Dressed in a blue York City Fire/Rescue pullover and pants, Ken Sheffer stood between ladder trucks in the apparatus bay of the Vigilant/Union fire station in York City Wednesday night and told stories of fighting fires with fellow firefighters.
There was the time Sheffer and acting chief David Michaels, then a firefighter, were first on the scene of a fire in the city and suffered burns. They were ordered to the hospital, and Michaels called his wife to tell her of the incident before she heard about it on the nightly news.
His wife went to the hospital and mistakenly went to Sheffer's room and saw the burns he suffered.
"What did you do to my husband," Michaels' wife exclaimed, Michaels recalled with a laugh.
Stories like that were plentiful. Time for Sheffer, 58, to tell stories as a firefighter was not.
The 41-year veteran of the city's fire service was to wrap up his final shift as a firefighter Thursday morning.
Long career: Sheffer joined the fire department in 1971 at age 17 as a volunteer and became a paid firefighter in 1985. He spend 28 years as a paid firefighter.
In that time, Sheffer gained a reputation as a man who knew a lot about firefighting, and he was keen to share that knowledge with younger firefighters fresh on the job, Michaels said.
"He's going to be hard to replace, the knowledge, the experience," Michaels said of Sheffer. "When you think of a firefighter, you think of Ken."
During his career, Sheffer received a number of commendations, including for his efforts to save a woman's life in 1988. The woman was trapped in a burning house and Sheffer, who also suffered burns and injuries, rescued her.
"Initially I was just hoping she was going to live," he said.
Family affair: Firefighting has a long history in Sheffer's family. His grandfather, father, uncle and brother all served with the city department. Sheffer's brother, George, retired last year.
Sheffer said he felt it was his time to retire, too, but he will remain active with the department's retiree association. He may return to volunteering again, but that will be a few years down the road.
When Sheffer went to work his last shift Wednesday night, he said he took a deep breath before opening the door to the station. For him, retirement hasn't yet sunk in.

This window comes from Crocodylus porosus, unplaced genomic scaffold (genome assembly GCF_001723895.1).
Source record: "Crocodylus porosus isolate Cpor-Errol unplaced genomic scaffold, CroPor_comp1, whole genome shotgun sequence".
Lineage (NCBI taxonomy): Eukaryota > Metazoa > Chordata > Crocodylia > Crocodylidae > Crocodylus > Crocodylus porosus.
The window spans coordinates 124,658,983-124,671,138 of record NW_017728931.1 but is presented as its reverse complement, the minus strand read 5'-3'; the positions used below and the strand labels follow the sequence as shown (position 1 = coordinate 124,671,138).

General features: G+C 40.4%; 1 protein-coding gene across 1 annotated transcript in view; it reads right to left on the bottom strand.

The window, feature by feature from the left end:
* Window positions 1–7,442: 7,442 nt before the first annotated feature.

"I think it's going to be more or less tomorrow morning and when I turn in my gear," he said.
Tiller: As the firefighters and officers chatted about their jobs, talk revolved around one of their favorite trucks to drive - a tractor-drawn ladder truck complete with a steering compartment in the back.
The group of guys joked about the burden it sometimes was to drive the rig but also of how neat it was for the person steering in the back to look down and see cars stopped for the passing truck.
"Except that the cab wasn't enclosed. You took a real blast when it was cold out there," Sheffer said. "It was great until its 13 degrees out there and you had a (fire) and you're wet and you had to get back on to drive (back to the station)."
For smaller firefighters, the drive wasn't so bad. The short windshield deflected the wind and the elements. But for taller firefighters like Sheffer, the windshield did nothing to protect them from snow and freezing rain.
York City kept that truck in front line service from the time it was bought in 1964 until the late 1990s. It was eventually sold to a collector.
As parting gift of sorts, deputy chief Greg Halpin gave Sheffer one of the 2013 calendars he made, which features a few photographs of the ladder truck.
Under a photograph of the truck on the back of the calendar, were the words: "Great fire trucks never retire."
"That seems to fit pretty well for him, too," Halpin said of Sheffer.
- Reach Greg Gross at firstname.lastname@example.org.